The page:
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    Team Neuroskillz

How do you respond to failure?


New member
The new issue of Harvard Business Review has an article that started me thinking:

What do you do when you fail at work?

In the article, the author writes that most people have one of two reactions: 1) get defensive, or 2) beat oneself up. She suggests that the third (and preferred) way of dealing with failure is self-compassion - responding to our failures with compassion and understanding, in the same way that we would typically respond if a friend messed up. Here is the link to the article if you'd like to read it: https://hbr.org/2018/09/give-yourself-a-break-the-power-of-self-compassion


New member
Accept how you feel, acceptance is the first step, also remember you're not a failure just because you have setbacks
Be constructive and learn from this situation, anyone who wants to do things of value in life will surely fail at some point.
Find inspiration and support from your world.


New member
God... Not well, at least not in the past. It's always been hard for me to take that hit.

Here's the thing, though... Failure... should be the goal. Within reason, and I'm mostly talking about new experiences. You have to fail to Get Gud.


New member
I loved Anthony Bourdain. In light of his passing, I've been perusing the internet for some of his best quotes and stumbled upon this gem. It might be pertinent to your question:

"Don't lie about it. You made a mistake. Admit it and move on. Just don't do it again. Ever."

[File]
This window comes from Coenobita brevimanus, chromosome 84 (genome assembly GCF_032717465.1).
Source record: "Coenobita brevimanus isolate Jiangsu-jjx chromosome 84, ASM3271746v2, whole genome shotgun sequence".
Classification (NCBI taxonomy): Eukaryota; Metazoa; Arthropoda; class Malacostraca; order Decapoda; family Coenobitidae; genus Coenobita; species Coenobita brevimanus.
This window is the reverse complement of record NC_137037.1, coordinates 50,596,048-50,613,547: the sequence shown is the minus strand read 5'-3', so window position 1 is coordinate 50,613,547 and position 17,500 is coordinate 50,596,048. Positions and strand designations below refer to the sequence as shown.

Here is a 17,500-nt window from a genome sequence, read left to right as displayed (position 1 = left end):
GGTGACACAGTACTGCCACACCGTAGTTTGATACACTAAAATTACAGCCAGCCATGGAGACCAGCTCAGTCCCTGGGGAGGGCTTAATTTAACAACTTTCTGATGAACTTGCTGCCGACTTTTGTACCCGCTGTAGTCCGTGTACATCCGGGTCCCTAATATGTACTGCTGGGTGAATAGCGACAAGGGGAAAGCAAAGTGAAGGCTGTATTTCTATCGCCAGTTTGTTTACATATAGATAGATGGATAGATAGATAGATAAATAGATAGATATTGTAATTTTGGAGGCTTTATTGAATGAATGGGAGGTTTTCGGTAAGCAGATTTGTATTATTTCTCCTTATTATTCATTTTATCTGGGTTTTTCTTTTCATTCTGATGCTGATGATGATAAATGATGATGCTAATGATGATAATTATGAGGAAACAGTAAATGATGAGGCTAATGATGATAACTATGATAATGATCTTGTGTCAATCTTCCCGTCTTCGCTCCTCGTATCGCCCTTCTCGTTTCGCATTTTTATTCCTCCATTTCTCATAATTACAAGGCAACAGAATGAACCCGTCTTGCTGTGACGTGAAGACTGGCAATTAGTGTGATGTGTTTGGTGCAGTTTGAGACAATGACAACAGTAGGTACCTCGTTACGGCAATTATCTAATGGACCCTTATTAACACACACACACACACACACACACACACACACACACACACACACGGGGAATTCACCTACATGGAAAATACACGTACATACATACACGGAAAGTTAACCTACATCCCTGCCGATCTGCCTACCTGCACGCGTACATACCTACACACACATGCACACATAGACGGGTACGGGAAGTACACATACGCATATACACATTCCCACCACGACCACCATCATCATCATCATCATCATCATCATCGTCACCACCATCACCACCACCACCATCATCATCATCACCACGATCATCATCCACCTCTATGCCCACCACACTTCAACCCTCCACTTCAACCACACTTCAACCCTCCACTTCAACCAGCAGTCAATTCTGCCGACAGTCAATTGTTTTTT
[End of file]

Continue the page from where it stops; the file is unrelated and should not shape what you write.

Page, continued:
In other words, take ownership of your failures and learn from them. Hold yourself to standards, but realize that it's not the end of the world if you fail to live up to them once in a while.


New member
Nobody is perfect. We are works in progress and we never stop editing our lives. To use a metaphor, a paper is never finished, it is only improved upon. Failures are just mistakes in a paper that need to be corrected.


New member
I definitely think that it's useful to consider failure a step. Perhaps it wasn't a step in the right direction, certainly, but overcoming that initial friction is infinitely more difficult than correcting your path once in motion. In other words, it definitely beats standing still and that might be a very useful frame of reference when thinking about your decision because I think a lot of people consider failure/success as an either/or as opposed to a process. I think Arnold Schwarzenegger said it well here: "Don't be afraid to fail...You can't always win, but don't be afraid of making decisions."


New member
I do not take failure very well. I am my worst critic, and I always expect alot from myself. When I fail, I go over what the assignment was, what I had done, and what I could have done better in order to not fail. This helps me during the next time.